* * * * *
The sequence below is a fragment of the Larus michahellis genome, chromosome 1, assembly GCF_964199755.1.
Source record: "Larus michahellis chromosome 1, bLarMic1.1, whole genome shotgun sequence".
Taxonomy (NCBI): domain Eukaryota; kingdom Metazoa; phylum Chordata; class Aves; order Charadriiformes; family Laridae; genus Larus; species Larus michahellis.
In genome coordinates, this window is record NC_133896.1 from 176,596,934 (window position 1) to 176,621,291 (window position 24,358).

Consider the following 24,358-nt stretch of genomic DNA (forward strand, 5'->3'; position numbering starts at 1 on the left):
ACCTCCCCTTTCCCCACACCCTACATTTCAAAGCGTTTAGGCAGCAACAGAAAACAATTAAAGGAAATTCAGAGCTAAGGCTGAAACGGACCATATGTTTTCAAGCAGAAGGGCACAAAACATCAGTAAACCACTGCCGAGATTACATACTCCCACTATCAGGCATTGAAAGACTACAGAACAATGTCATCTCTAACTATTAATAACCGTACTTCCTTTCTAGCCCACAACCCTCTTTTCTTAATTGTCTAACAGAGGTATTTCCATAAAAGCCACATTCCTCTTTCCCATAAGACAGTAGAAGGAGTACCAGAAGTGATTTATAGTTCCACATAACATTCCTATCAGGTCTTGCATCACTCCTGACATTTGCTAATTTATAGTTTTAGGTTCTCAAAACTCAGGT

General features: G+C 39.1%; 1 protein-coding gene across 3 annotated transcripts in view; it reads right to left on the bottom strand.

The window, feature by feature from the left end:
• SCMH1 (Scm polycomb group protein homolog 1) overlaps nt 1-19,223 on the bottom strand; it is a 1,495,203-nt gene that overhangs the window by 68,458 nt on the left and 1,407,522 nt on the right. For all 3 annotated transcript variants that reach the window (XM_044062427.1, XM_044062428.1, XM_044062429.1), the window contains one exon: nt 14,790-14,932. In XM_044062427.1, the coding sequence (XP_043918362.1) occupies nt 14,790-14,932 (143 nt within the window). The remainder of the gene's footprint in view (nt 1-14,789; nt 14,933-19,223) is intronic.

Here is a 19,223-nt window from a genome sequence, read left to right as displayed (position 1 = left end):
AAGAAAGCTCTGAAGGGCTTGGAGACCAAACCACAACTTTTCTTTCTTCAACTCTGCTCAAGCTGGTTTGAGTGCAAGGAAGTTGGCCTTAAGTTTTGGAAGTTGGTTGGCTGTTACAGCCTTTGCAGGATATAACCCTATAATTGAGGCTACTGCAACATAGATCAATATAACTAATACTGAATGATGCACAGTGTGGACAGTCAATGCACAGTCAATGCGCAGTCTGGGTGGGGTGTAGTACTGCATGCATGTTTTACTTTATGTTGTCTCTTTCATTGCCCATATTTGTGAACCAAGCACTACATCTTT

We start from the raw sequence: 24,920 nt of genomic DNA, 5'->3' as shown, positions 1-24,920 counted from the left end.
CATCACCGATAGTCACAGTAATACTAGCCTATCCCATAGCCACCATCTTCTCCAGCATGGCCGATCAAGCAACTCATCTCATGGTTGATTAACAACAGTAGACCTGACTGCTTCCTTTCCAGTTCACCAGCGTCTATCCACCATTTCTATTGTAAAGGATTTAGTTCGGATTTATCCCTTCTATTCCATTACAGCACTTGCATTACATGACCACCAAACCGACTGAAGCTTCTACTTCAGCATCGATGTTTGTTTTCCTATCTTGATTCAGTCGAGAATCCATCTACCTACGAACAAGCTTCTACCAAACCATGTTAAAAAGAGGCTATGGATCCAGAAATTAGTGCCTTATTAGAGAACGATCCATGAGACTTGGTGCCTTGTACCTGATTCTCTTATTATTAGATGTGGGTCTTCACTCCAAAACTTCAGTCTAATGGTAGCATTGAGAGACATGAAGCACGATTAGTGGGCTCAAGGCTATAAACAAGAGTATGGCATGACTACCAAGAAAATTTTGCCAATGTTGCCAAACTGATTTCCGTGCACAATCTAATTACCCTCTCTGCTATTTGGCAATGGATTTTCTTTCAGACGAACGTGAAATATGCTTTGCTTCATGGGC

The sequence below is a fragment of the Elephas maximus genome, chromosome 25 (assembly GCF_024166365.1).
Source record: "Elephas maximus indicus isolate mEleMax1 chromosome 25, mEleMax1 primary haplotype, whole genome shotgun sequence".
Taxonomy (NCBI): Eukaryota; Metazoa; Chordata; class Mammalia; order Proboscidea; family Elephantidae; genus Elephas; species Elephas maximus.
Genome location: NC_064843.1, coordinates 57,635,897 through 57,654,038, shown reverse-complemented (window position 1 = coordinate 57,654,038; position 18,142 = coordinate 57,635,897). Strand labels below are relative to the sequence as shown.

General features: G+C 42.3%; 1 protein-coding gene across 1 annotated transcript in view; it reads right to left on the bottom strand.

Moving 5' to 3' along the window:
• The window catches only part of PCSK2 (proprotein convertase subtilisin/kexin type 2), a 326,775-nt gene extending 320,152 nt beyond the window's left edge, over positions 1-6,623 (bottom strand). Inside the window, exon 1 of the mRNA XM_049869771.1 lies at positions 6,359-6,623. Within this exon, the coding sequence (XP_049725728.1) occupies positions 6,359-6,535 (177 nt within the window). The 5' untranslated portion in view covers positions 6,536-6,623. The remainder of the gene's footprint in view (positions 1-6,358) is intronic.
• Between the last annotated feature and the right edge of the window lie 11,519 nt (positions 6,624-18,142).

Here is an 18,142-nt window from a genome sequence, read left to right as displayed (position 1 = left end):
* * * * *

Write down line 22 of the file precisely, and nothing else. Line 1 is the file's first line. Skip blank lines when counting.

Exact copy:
Here is an 18,142-nt window from a genome sequence, read left to right as displayed (position 1 = left end):